Players | Matthew Futterman

Summary of: Players: The Story of Sports and Money and the Visionaries Who Fought to Create a Revolution
By: Matthew Futterman

Introduction

Step into the world of sports and discover the intricate stories and the players who fought for control in the book Players: The Story of Sports and Money and the Visionaries Who Fought to Create a Revolution by Matthew Futterman. This summary will take you back in time when professional athletes had little power or financial security, and explore how the tables turned. Witness the impact of pivotal figures like lawyer Mark McCormack and the battle led by Marvin Miller on behalf of the Major League Players Association (MLBPA). Delve into the stories of athletes like Catfish Hunter and the evolution of sports training through innovators like Nick Bollettieri as well as the groundbreaking marketing of stars such as Michael Jordan.

Athletes’ Rise to Power

In the past, professional athletes had little money or power. Owners controlled everything, and athletes rebelled against their monopoly. This began to change when Cleveland lawyer Mark McCormack represented Arnold Palmer, and athletes began to gain more control over their careers and financial security. McCormack’s success transformed the way athletes do business, leading to exploding salaries and a rise in power and influence.

The Rise of Athletes’ Power

The summary highlights the journey of Jim “Catfish” Hunter, a former player, who despite being a successful pitcher insisted on fair treatment. Hunter’s demands brought about significant changes to salary structures in professional sports, starting from the American League in Major League Baseball. The story dates back to 1965, with Hunter and other players seeking to gain more power in labor negotiations with baseball team owners. They recognized the need for new leadership in the Major League Players Association (MLBPA) and offered the position to Marvin Miller, who was the senior economist of a powerful steelworkers’ union. Under Miller’s leadership, MLBPA underwent transformational changes and became a force to reckon with in the league. The owners wanted to undermine Miller’s work, which led to a lack of funding for the union. However, Miller’s brilliance helped earn a deal with Coca-Cola for printing players’ images on their bottle caps. With this, the players received enough support to keep the union running. Miller also renegotiated the contract of players with Topps Baseball Cards who were paying $125 to players for putting their pictures on the cards, but under Miller’s influence, Topps agreed to pay players royalties on each pack of card sold. This newfound power and unity among athletes eventually led to better pay deals with the teams, and players gained more control over their careers.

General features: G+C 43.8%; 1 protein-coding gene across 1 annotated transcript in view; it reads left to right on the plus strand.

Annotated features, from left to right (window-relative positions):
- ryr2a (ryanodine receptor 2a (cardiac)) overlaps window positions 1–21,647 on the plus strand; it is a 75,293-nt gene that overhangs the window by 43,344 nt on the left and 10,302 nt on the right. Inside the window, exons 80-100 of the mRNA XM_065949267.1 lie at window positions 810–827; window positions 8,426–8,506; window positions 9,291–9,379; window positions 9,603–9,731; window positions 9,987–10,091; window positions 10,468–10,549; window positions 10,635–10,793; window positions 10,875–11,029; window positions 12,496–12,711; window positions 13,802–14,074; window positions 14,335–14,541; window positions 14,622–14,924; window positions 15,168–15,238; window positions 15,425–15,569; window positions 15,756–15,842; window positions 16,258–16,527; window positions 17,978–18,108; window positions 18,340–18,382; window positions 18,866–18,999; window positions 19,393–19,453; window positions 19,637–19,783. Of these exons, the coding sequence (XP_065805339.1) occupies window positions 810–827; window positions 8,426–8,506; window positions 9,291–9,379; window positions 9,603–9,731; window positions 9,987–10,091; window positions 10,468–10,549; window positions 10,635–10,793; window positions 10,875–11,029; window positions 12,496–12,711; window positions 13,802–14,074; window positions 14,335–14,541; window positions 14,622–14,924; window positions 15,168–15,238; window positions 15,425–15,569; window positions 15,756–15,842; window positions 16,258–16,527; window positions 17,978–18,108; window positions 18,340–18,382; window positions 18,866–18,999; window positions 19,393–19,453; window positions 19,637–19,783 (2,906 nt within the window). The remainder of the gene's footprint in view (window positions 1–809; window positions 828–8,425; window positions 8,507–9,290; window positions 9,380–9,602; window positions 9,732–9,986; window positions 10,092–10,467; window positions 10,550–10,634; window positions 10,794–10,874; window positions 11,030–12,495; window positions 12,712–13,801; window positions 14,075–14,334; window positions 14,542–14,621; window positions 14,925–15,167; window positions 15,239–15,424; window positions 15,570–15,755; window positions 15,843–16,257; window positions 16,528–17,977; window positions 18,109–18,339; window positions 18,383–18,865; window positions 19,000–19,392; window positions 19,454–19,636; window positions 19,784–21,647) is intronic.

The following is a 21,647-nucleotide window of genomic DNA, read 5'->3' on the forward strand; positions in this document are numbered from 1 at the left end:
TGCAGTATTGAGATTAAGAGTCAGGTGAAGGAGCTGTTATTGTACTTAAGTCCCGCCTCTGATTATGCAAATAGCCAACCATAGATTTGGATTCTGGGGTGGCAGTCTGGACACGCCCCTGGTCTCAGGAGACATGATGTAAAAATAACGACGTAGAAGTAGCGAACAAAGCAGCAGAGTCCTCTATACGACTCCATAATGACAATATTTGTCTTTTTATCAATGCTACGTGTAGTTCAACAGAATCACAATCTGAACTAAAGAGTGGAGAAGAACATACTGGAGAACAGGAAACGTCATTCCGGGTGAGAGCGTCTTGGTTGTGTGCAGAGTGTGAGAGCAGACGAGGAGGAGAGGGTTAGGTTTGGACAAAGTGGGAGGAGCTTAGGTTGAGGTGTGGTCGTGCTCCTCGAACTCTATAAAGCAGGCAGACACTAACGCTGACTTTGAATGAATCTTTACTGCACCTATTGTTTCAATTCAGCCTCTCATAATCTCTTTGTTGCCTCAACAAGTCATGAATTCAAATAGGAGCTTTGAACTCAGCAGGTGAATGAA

Breaking the Shackles

Baseball’s Reserve Clause had bound players to the team they first signed with for the entirety of their careers, with no room to negotiate new contracts and no freedom to move to other teams. However, after much negotiation and hard bargaining, the MLBPA contract underwent a significant shift. If a player’s contract defaulted, they would become a free agent, and any team could hire them. This was a momentous breakthrough, with the owners having no idea of the potential ramifications of such a contract, despite their laziness and arrogance. This dramatic shift only occurred because of many years of fighting, which ultimately untethered baseball players from the shackles of their contracts. This tiny step gave birth to the freedom for players to make their choices and made the Reserve Clause a part of history.

Catfish Hunter’s Contract Battle

When Catfish Hunter asked for a partial salary deferment for tax reasons, A’s owner Finley agreed but then refused to sign a necessary document. Hunter’s attorney demanded that Finley put his refusal in writing or face breach of contract. Hunter ultimately became a free agent, sparking a bidding war and setting a precedent for player empowerment. Despite pressure from the league and Finley, Hunter stood his ground and ultimately won his case through an outside arbiter.

How Free Agency Changed Pro Sports

The Hunter decision in 1974 broke the wall of unanimity among owners in opposition to players, making him baseball’s first free agent. The Yankees signed him to a five-year, $3.5 million deal. Today’s system reflects the subsequent 1976 collective bargaining agreement. Players spend two years on reserve, have four years of “salary arbitration eligibility” and become free agents after six years. The Hunter decision changed pro sports, and free agency overtook both football and baseball, allowing teams to buy greatness as players earned more. This led to other big changes, with younger athletes dedicating their lives to a pro career, sacrificing school, family, and friends. Now, baseball is an $8 billion business with a cable network and a web company. Clubs grew in value, and nobody lost money from free agency. At the heart of McCormack’s ideas was a simple theory: Sports were about the athletes, and especially the stars, and today’s sport still reflects that.

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